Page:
18 October 2020

Minifigs & recolours: LEGO® 75551 Brick-Built Minions and Their Lair & 75549 Unstoppable Bike Chase

Last time, Tim Johnson began working through all the new LEGO® parts from Minions: The Rise of Gru 75551 Brick-Built Minions and Their Lair (£44.99/ $49.99/ 48.73€) as well as 75549 Unstoppable Bike Chase (£17.99 / $19.99 / 19.49€) and today he completes this analysis by examining the Minion minifigures and the recolours. The products in this article were provided for free by LEGO; the author's opinions are not biased by this.

LEGO® Minifigures in 75549 and 75551

75549 comes with Stuart, Gru and Bob. Gru has 2 expressions and printing on the rear of his torso. The Minions come in their traditional overalls.

As for 75551, this set features Kevin in the traditional costume, while Stuart and Bob have different outfits: Light Royal Blue/ Bright Light Blue pyjamas and a Flame Yellowish Orange/ Bright Light Orange rubber suit with Black stripe, respectively. Note also that their eyes are different prints from 75549. The trio also come with incongruous headwear: a construction helmet, a conical Asian-style hat and there's also a fire helmet, not pictured.

Given the Minions are composed of studded bricks, you can’t rotate their heads. This makes them less ‘poseable’ which seems counter-intuitive but perhaps might have been a deliberate decision so that the constituent elements match existing LEGO System designs more closely? However, 90° rotations are of course possible as shown above.

Pulling them to bits, you can see their bodies echo earlier LEGO elements like Star Wars droid bodies, but those would be challenging to use in a creation of your own. There’s more interest in their other constituent parts however, so let’s go through those now.

LEGO Minion heads

The 'minifigures' created for sets based on existing IPs frustrate many builders as the heads are so specialised but in the case of the Minions, the heads sit surprisingly well within the LEGO System. And you know what, you might even find a practical use for them. They are essentially 2x2 domed parts in Bright Yellow/ Yellow ranging in height, but with Black goggles that comprise of a headband with side-studs.

  1. The shortest – Minifig Head Special, Minion, Low, 2-Eyed Goggles (6309132 | 68986) which is used for Bob – is equivalent to a 2x2 dome (30367) with 2x2 round plate underneath.
  2. Then comes Stuart who is is the same height as the ‘bell jar’ piece (30151). There are two printed versions of Stuart: 75551 has Minifig Head Special, Minion, Medium, 1-Eyed Goggles, Smile, Hair print (6310573 | 69101) while 75549 has the variant Open Mouth Smile print (6310455 | 69073)
  3. Finally the tallest – Minifig Head Special, Minion, High, 2-Eyed Goggles, Smile print (6310330 |  69061) used for Kevin – sits 2 plates higher than the bell jar and 4 plates higher than a regular dome.
As the eye connections on the goggles are side studs, you could think of these new parts as ‘SNOT domes’. The level at which the eyes are positioned seems to be pretty much within the System grid, but I wasn’t quite sure. It felt like they were perhaps microscopically higher, and indeed in my picture above you can see the tiniest of gaps between the light grey bricks and the dark grey tiles below them. Perhaps this is just the regular tolerance though. It seems unlikely to affect your building, should you decide to employ the side-studs in a construction.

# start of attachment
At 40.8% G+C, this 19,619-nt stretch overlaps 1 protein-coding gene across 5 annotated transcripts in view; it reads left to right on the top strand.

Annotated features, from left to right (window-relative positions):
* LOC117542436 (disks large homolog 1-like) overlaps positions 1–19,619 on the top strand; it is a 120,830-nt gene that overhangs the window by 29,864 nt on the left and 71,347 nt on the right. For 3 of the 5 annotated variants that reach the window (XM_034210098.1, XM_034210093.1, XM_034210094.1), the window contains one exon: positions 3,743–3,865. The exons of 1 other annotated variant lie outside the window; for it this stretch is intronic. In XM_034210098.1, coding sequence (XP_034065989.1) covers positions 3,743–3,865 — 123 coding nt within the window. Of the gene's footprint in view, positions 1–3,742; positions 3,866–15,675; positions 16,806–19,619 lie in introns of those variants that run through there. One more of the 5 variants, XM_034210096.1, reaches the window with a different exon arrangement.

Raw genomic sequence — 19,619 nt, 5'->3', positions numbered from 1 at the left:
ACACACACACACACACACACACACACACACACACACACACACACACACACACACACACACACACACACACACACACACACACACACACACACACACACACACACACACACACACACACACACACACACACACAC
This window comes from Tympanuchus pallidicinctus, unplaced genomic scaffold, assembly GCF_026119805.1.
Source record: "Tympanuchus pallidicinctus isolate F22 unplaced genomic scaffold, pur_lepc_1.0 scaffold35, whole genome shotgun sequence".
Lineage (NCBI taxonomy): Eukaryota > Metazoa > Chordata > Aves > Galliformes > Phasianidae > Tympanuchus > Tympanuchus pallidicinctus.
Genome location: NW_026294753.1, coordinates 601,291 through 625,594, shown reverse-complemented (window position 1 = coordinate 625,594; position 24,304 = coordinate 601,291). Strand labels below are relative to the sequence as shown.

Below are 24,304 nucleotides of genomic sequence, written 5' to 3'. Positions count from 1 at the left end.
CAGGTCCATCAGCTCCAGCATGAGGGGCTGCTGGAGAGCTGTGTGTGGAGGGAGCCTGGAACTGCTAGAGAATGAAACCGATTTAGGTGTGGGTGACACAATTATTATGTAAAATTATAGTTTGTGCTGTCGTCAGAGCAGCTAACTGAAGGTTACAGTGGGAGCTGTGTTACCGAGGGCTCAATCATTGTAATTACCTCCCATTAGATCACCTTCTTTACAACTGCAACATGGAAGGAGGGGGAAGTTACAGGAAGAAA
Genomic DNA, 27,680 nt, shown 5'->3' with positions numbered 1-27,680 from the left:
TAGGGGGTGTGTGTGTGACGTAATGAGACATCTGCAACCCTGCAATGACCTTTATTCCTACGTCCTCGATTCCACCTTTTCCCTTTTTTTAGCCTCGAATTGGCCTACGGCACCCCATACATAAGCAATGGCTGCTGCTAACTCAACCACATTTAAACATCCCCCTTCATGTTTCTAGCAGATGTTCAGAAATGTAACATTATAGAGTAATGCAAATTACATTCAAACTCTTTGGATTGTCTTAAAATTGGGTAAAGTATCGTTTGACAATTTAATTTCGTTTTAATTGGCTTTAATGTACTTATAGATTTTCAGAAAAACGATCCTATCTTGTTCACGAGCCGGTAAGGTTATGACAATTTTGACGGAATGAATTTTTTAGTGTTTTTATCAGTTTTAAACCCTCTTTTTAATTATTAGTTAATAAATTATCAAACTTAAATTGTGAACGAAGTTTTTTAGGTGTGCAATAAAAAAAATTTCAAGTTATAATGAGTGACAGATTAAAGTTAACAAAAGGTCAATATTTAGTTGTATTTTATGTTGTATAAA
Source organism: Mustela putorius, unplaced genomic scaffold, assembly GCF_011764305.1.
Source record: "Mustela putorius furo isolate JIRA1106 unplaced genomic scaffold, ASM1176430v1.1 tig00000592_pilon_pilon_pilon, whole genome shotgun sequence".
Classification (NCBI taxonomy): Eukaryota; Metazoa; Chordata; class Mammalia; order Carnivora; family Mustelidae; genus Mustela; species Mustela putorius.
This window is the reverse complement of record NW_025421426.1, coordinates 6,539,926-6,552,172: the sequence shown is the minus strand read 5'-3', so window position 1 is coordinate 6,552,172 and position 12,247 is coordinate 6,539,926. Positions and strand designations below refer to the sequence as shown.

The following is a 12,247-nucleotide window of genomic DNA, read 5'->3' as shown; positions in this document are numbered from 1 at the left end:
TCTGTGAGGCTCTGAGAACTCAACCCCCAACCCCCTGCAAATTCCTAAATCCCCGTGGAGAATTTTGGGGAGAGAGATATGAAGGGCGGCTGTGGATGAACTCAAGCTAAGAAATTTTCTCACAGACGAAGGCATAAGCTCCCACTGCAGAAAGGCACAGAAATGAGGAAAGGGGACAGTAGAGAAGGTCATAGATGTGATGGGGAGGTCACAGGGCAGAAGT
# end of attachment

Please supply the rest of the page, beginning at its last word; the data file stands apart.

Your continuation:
Those rounded eyes inspired me to locate similarly rounded LEGO elements, which became a fun exercise in creating Minion binoculars and... monoculars?


LEGO Minion arms

Across sets 75549 and 75551 there are these 3 versions of the arm; 75549 containing 4 in Yellow (6300211 | 67908) while 75551 has 2 in Yellow, 2 in Bright Light Orange with a Black Line print (6309175) and 2 in Bright Light Blue with White Hand print (6310566).

If arms like these, which seem to be becoming more common, strike you as being too specialised to use in your builds then perhaps reconsider them as being an angled connector with a Technic pin at one end and a clip at the other. The angle is around 110°.

Other notable parts in 75551 Brick-Built Minions and Their Lair

At last we have 2x Tile Round 2 x 2 with Bottom Stud Holder in Dark Green/ Green (6238881 | 14769), and it is exclusive to this set at least for now.
There are three useful parts recoloured in Bright Blue/ Blue, coincidentally all inverted pieces.
  • 8x Slope Curved 2 x 1 Inverted (6308097 | 24201) which now also comes in Super Mario 40414 Monty Mole & Super Mushroom Expansion Set
  • 16x Slope Curved 2 x 2 Inverted (6307924 | 32803) which now also comes in 71377 King Boo and the Haunted Yard Expansion Set
  • 4x Bracket 1 x 1 - 1 x 1 Inverted (6307926 | 36840) which currently remains exclusive to this set
Two Yellow parts are new for 2020:
  • 8x Brick Round Corner 3 x 3 x 2 Dome Top in Yellow (6299762 | 88293) which also now appear in 43179 Mickey Mouse & Minnie Mouse Buildable Characters and 71368 Toad's Treasure Hunt Expansion Set
  • 4x Tile 2 x 2 Corner in Yellow (6308099 | 14719) which also appears in Mickey & Minnie
  • There is 1x Equipment Boomerang in Brick Yellow/ Tan (6289810 | 25892) which remains exclusive to this set.
  • Plate 1 x 6 in Medium Nougat (6295464 | 3666) appears in a couple of other 2020 sets, and you get 4 here.
Notable for their quantity are the 48 Brick Round Corner 2 x 2 Macaroni in Yellow. Some other common parts in large quantities in 75551 are: 36x Plate 1 x 1 in Blue, 26x Plate 1 x 1 in Yellow and 25x Plate 1 x 2 in Yellow.

The completed set 75549 Unstoppable Bike Chase